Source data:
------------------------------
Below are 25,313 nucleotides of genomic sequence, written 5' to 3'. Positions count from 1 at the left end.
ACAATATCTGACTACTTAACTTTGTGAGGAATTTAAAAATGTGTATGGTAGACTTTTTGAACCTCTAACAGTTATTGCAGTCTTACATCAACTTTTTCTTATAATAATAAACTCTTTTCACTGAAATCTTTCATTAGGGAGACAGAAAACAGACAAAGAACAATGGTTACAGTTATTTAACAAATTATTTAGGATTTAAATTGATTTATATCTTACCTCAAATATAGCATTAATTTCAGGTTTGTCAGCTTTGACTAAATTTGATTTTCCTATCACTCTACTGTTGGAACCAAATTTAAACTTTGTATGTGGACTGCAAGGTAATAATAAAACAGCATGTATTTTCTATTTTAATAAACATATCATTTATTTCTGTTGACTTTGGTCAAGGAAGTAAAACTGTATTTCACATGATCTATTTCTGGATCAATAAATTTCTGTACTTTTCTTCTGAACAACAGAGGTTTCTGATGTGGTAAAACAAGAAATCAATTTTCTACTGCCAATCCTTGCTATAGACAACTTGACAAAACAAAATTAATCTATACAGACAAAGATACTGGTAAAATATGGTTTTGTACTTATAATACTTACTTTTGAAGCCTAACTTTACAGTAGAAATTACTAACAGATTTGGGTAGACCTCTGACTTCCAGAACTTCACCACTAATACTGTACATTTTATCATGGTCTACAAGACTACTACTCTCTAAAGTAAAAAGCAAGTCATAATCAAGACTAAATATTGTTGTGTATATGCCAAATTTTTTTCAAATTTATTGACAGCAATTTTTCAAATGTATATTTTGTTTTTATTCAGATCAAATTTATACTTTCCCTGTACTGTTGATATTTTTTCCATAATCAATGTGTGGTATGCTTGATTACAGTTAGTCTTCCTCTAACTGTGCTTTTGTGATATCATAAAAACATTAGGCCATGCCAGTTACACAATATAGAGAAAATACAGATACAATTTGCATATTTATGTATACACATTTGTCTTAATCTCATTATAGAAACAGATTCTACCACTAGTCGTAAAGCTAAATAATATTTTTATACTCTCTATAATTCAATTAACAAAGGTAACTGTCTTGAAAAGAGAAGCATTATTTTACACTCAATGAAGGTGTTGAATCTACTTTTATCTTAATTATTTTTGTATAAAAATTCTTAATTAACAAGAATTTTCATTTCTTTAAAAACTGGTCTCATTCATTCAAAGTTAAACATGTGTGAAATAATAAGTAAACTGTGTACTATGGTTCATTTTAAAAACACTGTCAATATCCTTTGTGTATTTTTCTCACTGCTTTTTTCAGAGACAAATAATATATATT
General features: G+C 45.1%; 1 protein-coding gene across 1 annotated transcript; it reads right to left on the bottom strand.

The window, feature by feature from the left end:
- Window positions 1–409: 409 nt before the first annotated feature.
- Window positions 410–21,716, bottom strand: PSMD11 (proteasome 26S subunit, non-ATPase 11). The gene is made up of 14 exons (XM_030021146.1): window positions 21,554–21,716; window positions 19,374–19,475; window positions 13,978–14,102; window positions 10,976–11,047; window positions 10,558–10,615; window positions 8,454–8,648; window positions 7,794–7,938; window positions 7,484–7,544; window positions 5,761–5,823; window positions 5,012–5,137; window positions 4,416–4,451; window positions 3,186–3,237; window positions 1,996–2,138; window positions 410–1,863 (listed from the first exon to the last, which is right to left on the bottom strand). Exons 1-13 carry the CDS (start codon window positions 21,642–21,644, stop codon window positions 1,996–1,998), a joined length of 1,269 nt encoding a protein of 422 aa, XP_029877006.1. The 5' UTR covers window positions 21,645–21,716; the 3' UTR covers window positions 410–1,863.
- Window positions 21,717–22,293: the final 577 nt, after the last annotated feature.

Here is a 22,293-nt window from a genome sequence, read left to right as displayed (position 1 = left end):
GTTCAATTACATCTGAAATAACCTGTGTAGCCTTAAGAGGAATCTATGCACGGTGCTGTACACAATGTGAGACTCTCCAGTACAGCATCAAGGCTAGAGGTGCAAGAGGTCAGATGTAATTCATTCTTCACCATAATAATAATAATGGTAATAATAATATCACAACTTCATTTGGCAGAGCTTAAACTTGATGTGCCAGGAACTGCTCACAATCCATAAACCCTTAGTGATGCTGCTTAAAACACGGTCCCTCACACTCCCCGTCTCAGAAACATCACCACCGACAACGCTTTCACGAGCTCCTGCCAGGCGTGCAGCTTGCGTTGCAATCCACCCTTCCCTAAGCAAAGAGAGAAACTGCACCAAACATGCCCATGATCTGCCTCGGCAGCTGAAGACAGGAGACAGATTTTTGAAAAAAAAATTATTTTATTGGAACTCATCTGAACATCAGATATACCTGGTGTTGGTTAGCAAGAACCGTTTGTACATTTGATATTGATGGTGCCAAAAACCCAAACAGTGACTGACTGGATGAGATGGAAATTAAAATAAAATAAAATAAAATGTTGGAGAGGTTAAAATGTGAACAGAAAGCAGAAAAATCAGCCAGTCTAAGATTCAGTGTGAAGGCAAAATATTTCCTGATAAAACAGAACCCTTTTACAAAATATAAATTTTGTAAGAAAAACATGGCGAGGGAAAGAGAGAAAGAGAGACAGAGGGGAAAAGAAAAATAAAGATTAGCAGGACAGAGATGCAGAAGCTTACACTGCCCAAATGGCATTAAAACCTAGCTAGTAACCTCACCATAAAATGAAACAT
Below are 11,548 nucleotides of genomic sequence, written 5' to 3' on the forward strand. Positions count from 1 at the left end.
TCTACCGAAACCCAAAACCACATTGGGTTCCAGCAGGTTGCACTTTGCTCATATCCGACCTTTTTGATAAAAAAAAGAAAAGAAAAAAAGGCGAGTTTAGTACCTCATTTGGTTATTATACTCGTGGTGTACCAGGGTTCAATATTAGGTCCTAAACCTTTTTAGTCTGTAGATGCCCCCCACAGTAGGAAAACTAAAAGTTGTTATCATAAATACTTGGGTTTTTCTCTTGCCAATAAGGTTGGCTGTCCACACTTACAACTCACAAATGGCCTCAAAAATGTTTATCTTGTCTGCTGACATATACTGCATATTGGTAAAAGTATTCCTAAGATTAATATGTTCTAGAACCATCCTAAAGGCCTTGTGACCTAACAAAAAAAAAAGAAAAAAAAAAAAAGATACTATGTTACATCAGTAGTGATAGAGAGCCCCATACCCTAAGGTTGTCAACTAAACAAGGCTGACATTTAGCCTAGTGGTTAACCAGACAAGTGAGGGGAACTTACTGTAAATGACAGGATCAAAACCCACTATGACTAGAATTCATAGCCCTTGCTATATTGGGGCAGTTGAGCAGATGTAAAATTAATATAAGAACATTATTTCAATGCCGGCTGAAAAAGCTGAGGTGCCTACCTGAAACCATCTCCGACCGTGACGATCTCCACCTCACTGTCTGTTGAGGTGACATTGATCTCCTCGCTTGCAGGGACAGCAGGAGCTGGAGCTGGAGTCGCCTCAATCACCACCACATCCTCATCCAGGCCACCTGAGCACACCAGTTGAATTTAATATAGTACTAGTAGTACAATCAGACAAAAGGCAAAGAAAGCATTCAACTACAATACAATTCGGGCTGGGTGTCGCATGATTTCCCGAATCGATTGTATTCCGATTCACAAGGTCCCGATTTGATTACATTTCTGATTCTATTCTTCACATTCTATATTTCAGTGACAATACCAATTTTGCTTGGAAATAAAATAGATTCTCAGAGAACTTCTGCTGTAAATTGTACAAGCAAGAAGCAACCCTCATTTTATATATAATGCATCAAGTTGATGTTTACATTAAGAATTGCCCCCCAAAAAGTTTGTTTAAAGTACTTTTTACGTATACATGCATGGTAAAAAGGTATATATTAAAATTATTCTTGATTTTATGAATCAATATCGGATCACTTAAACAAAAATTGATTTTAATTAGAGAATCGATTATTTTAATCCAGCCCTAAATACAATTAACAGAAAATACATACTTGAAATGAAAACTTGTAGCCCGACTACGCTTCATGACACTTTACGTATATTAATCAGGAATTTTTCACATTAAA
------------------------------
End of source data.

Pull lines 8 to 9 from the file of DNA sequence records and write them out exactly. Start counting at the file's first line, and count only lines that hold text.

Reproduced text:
Here is a 22,293-nt window from a genome sequence, read left to right as displayed (position 1 = left end):
GTTCAATTACATCTGAAATAACCTGTGTAGCCTTAAGAGGAATCTATGCACGGTGCTGTACACAATGTGAGACTCTCCAGTACAGCATCAAGGCTAGAGGTGCAAGAGGTCAGATGTAATTCATTCTTCACCATAATAATAATAATGGTAATAATAATATCACAACTTCATTTGGCAGAGCTTAAACTTGATGTGCCAGGAACTGCTCACAATCCATAAACCCTTAGTGATGCTGCTTAAAACACGGTCCCTCACACTCCCCGTCTCAGAAACATCACCACCGACAACGCTTTCACGAGCTCCTGCCAGGCGTGCAGCTTGCGTTGCAATCCACCCTTCCCTAAGCAAAGAGAGAAACTGCACCAAACATGCCCATGATCTGCCTCGGCAGCTGAAGACAGGAGACAGATTTTTGAAAAAAAAATTATTTTATTGGAACTCATCTGAACATCAGATATACCTGGTGTTGGTTAGCAAGAACCGTTTGTACATTTGATATTGATGGTGCCAAAAACCCAAACAGTGACTGACTGGATGAGATGGAAATTAAAATAAAATAAAATAAAATGTTGGAGAGGTTAAAATGTGAACAGAAAGCAGAAAAATCAGCCAGTCTAAGATTCAGTGTGAAGGCAAAATATTTCCTGATAAAACAGAACCCTTTTACAAAATATAAATTTTGTAAGAAAAACATGGCGAGGGAAAGAGAGAAAGAGAGACAGAGGGGAAAAGAAAAATAAAGATTAGCAGGACAGAGATGCAGAAGCTTACACTGCCCAAATGGCATTAAAACCTAGCTAGTAACCTCACCATAAAATGAAACAT